Discussion in 'Literature' started by IG_2000, Apr 22, 2013.
I hope not
Courtesy of Grand Moff Stradley:
Agent of the Empire is now toast! And very crispy toast at that!
Chances of resurrection? Probably unlikely as DHC will likely not still have the SW licence in 15 year's time!
Oh come on it was such great fun.
Agent of the Empire is easily my favorite Star Wars comic of recent time. Such a shame it has to end before it's really even begun. Plus I feel bad, since I haven't yet bought the second arc
And this is what frustrates me with the comic industry's metrics: they don't factor in people like you who prefer to buy the TPB.
And are Dark Horse really surprised? By switching to standalone mini-series that lack the immediacy of ongoing monthlies, it has made trade waiting much more accommodating, especially with the rotating series having six month delays in between arcs, meaning that you can still jump in and out of monthlies if you chose your mind between arcs.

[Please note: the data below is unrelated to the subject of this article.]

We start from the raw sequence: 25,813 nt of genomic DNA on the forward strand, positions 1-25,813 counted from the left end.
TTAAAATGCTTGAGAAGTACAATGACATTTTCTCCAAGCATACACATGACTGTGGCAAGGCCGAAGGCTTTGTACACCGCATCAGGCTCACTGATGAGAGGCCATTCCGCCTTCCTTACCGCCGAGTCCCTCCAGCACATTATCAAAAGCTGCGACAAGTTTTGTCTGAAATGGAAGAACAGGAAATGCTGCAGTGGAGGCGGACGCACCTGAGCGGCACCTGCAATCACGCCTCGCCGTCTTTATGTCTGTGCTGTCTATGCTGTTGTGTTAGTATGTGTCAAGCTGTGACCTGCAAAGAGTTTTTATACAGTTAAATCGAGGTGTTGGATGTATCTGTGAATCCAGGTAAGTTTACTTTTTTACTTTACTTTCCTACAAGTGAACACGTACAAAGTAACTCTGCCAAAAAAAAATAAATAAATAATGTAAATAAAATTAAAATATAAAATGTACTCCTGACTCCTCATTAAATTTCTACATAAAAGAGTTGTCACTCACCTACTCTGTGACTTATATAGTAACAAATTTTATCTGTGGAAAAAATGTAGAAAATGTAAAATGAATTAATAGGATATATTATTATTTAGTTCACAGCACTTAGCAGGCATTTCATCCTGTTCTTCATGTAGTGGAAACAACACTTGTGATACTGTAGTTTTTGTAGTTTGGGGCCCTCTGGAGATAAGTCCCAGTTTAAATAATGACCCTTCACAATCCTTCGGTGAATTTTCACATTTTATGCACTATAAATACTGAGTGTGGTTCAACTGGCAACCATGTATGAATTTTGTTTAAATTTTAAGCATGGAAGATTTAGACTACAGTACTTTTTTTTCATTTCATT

So axing AOTE "because of poor sales" demonstrates an inherent failure of the comic industry to quantify the way consumers today are choosing to spend their money, and it's a problem that won't be fixed by getting rid of AOTE and trying something else, because the exact same problem will happen, with the sales figurees still appearing weak because of more consumers having become perfectly happy to wait for the TPB.
Comics are almost non-existent in my country (and what there is, is pretty damn poor) so I don't even have a place to buy them monthly. Sure I can get the digital version (and have) but I prefer having a solid copy in my hands (one of the reasons I despise the Kindle). I don't have a large salary either so TPBs and the Omnibus' are my only way (and I'm pretty certain I come out cheaper if I wait for the Omnibus).
AoTE is going away...
I was still waiting for Lord Blackhole and Nas Ghent to appear...
To be fair, we don't know that trade sales weren't taken into account and weren't correspondingly weak. I agree that the new model is rough on issue sales, and that companies need to take trade sales into account as well as issue sales -- it's just too far to jump to claim that AOTE's cancellation is the result of DH not taking trades into account.